Authorities on Tuesday accused drug traffickers of attempting to kill a top Mexico City police official last week by blowing up his car, a botched assassination that left the bomber dead.
The unfolding mystery of the attack, which also left a suspected accomplice severely wounded, has fascinated Mexicans for days. Investigators have used surveillance video and forensic anthropology to reconstruct the plot.
"The investigation is very advanced; we know the target was a high official of the Public Safety Ministry," Mayor Marcelo Ebrard said, referring to the agency that oversees police here. "We will not allow them to intimidate us."
The bomber accidentally set off the device Friday afternoon on Chapultepec Avenue near the Zona Rosa, the city's central tourist district. He was about 300 yards from his target: the police official's car, which was parked in the lot near the city's police headquarters.
The device, made of the plastic explosive C-4, blew off both of the bomber's hands and part of one leg, and shook much of the city center, breaking windows.
"When I heard the explosion, I grabbed my grandson and ran," said Lourdes Trejo, 50, whose nearby apartment building was evacuated. "These people have no heart. How can they do these things that can hurt so many people?"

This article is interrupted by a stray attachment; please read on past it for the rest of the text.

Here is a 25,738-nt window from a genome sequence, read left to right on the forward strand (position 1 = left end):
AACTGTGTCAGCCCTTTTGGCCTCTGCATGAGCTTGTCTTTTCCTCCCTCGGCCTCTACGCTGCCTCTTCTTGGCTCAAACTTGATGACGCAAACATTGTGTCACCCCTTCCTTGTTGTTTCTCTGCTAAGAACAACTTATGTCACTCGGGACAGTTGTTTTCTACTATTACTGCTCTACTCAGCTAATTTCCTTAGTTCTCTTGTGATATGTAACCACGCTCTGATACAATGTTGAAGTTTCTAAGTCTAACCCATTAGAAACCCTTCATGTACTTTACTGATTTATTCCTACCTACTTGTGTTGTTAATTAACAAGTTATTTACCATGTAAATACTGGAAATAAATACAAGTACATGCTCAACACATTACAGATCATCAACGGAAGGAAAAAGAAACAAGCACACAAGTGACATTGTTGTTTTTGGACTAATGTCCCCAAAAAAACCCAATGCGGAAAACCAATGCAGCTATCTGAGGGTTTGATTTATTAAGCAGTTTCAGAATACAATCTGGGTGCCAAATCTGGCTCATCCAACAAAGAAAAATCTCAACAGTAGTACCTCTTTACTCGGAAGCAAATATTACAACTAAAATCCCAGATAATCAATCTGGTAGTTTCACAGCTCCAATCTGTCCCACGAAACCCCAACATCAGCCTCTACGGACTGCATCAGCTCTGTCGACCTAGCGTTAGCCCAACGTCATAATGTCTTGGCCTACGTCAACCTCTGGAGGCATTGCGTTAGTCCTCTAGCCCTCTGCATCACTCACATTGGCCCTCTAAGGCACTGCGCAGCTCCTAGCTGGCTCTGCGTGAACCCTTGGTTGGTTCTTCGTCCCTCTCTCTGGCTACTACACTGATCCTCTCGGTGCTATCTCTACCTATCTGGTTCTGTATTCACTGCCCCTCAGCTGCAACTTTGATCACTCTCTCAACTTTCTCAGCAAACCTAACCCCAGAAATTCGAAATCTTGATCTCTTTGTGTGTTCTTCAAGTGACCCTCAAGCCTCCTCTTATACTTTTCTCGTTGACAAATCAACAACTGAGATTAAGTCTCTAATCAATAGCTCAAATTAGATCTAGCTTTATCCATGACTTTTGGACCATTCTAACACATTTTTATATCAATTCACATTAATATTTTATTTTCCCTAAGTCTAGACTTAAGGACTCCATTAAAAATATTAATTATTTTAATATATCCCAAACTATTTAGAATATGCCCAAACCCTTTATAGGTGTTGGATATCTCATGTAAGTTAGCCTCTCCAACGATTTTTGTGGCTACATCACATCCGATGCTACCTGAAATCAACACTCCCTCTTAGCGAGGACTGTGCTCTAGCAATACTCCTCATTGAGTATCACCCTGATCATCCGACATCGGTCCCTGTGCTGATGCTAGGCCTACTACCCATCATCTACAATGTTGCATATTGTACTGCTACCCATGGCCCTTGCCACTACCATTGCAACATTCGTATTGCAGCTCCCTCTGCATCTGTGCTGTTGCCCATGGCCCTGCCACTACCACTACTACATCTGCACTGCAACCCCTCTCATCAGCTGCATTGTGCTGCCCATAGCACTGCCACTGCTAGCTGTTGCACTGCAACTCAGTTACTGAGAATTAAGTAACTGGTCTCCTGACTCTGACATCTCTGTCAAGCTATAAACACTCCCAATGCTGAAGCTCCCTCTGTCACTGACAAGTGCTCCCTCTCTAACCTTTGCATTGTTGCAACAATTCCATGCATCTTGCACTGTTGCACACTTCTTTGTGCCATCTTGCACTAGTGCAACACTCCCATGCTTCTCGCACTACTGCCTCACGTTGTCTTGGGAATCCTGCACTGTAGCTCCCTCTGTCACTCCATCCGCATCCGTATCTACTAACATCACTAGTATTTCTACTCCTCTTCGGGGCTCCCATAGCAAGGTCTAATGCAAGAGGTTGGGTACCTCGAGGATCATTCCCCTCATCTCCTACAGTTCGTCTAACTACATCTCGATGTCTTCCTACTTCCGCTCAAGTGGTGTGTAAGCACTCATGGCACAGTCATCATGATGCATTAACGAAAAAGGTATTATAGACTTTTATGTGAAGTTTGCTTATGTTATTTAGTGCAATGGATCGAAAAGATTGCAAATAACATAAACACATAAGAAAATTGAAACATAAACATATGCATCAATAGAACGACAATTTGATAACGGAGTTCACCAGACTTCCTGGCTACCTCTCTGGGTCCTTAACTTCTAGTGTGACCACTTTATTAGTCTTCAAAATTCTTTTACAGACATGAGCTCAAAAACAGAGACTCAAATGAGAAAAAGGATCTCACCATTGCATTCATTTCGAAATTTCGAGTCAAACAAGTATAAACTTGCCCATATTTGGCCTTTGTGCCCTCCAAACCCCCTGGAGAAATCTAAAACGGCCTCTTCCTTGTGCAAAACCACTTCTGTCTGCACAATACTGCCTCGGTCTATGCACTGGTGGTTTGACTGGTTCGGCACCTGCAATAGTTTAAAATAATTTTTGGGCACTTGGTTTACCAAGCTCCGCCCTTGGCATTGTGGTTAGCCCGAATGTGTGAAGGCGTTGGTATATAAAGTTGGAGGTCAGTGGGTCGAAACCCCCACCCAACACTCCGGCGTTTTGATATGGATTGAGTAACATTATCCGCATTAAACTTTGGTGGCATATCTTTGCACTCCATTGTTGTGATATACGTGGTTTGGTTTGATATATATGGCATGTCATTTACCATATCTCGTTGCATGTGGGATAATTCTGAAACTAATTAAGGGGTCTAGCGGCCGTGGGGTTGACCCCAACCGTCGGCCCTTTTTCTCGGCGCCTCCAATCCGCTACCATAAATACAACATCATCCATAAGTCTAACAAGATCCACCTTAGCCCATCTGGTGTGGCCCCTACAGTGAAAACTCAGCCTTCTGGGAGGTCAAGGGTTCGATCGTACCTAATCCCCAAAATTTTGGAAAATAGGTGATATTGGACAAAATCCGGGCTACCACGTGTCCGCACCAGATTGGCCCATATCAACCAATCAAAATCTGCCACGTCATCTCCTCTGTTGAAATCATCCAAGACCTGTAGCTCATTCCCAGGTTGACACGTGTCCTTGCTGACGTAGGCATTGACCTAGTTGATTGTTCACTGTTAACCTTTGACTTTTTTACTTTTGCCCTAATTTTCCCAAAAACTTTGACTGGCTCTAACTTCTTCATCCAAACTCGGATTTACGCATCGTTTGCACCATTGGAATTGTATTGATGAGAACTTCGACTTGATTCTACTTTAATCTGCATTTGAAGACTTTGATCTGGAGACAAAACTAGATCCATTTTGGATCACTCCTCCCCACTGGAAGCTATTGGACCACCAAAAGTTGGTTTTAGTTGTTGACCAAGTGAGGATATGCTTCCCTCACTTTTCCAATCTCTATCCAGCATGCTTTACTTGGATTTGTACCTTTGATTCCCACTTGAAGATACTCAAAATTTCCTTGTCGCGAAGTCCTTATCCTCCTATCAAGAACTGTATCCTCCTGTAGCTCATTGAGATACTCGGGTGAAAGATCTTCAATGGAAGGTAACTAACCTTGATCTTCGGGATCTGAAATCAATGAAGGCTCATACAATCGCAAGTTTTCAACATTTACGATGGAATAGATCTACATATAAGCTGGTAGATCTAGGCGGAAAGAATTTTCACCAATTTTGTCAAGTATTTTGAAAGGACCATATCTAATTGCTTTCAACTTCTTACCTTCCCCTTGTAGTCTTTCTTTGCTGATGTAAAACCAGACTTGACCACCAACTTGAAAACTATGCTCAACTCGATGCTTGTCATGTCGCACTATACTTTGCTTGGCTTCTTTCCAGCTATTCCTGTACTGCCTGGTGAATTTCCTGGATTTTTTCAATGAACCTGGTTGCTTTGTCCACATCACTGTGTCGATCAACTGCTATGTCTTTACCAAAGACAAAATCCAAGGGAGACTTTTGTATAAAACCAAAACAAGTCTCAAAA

Investigators have declined to name the official who was being targeted. El Universal newspaper reported Tuesday that the target was Luis Rosales Gamboa, a deputy chief said to be responsible for several large busts and weapons seizures that have hit hard at the Sinaloa drug trafficking cartel and its interests in Mexico City.
On Feb. 13, Mexico City police seized a large weapons cache in a home in the working-class neighborhood of Portales, arresting seven suspected members of the Sinaloa cartel.
Authorities identified the bomber Monday as Juan Manuel Meza Campos, alias El Pipen. According to one news report, Meza Campos may have been under the influence of drugs at the time of the failed attack. The bomb exploded in his hands.
A 22-year-old woman, Tania Vazquez, was seriously injured by the explosion, and police suspect she was an accomplice.
Police released surveillance video that they said showed Vazquez walking with Meza Campos along Chapultepec Avenue, not far from the site of the blast.
After talking to two other people who authorities say are also suspects, Vazquez and the suspected bomber walk off arm in arm, toward the site of the explosion, about two blocks away.
"My daughter is neither a terrorist nor a drug trafficker," Vazquez's mother, Luz Maria Munoz, told reporters.
Authorities said Vazquez was a neighbor and collaborator of Rogelio Mena, the alleged drug kingpin of this city's Tepito district, who also goes by the nickname El Chilango. He is said to be allied with the Sinaloa traffickers.
Cecilia Sanchez of The Times' Mexico City Bureau contributed to this report.